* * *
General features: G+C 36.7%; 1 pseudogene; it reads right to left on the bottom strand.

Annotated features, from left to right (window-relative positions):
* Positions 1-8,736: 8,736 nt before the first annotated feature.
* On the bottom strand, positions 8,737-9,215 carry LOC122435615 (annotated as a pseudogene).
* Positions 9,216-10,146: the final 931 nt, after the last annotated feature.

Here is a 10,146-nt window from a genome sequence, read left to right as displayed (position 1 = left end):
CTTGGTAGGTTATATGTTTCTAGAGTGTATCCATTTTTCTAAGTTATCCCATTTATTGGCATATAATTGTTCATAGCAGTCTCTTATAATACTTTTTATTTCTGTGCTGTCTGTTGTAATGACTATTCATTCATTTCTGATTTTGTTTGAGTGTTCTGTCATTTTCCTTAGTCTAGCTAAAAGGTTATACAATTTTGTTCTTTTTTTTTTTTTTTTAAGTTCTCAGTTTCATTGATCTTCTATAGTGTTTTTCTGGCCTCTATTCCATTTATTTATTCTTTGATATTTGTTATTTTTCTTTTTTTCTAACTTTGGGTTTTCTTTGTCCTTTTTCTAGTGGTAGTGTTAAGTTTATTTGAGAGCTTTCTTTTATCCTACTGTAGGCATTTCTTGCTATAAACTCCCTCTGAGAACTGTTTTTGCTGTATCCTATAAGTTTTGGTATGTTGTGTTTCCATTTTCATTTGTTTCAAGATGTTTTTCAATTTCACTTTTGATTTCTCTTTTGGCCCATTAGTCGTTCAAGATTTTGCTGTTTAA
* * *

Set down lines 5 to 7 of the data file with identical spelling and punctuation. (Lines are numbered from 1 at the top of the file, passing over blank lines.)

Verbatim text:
* Positions 9,216-10,146: the final 931 nt, after the last annotated feature.

Here is a 10,146-nt window from a genome sequence, read left to right as displayed (position 1 = left end):
CTTGGTAGGTTATATGTTTCTAGAGTGTATCCATTTTTCTAAGTTATCCCATTTATTGGCATATAATTGTTCATAGCAGTCTCTTATAATACTTTTTATTTCTGTGCTGTCTGTTGTAATGACTATTCATTCATTTCTGATTTTGTTTGAGTGTTCTGTCATTTTCCTTAGTCTAGCTAAAAGGTTATACAATTTTGTTCTTTTTTTTTTTTTTTTAAGTTCTCAGTTTCATTGATCTTCTATAGTGTTTTTCTGGCCTCTATTCCATTTATTTATTCTTTGATATTTGTTATTTTTCTTTTTTTCTAACTTTGGGTTTTCTTTGTCCTTTTTCTAGTGGTAGTGTTAAGTTTATTTGAGAGCTTTCTTTTATCCTACTGTAGGCATTTCTTGCTATAAACTCCCTCTGAGAACTGTTTTTGCTGTATCCTATAAGTTTTGGTATGTTGTGTTTCCATTTTCATTTGTTTCAAGATGTTTTTCAATTTCACTTTTGATTTCTCTTTTGGCCCATTAGTCGTTCAAGATTTTGCTGTTTAA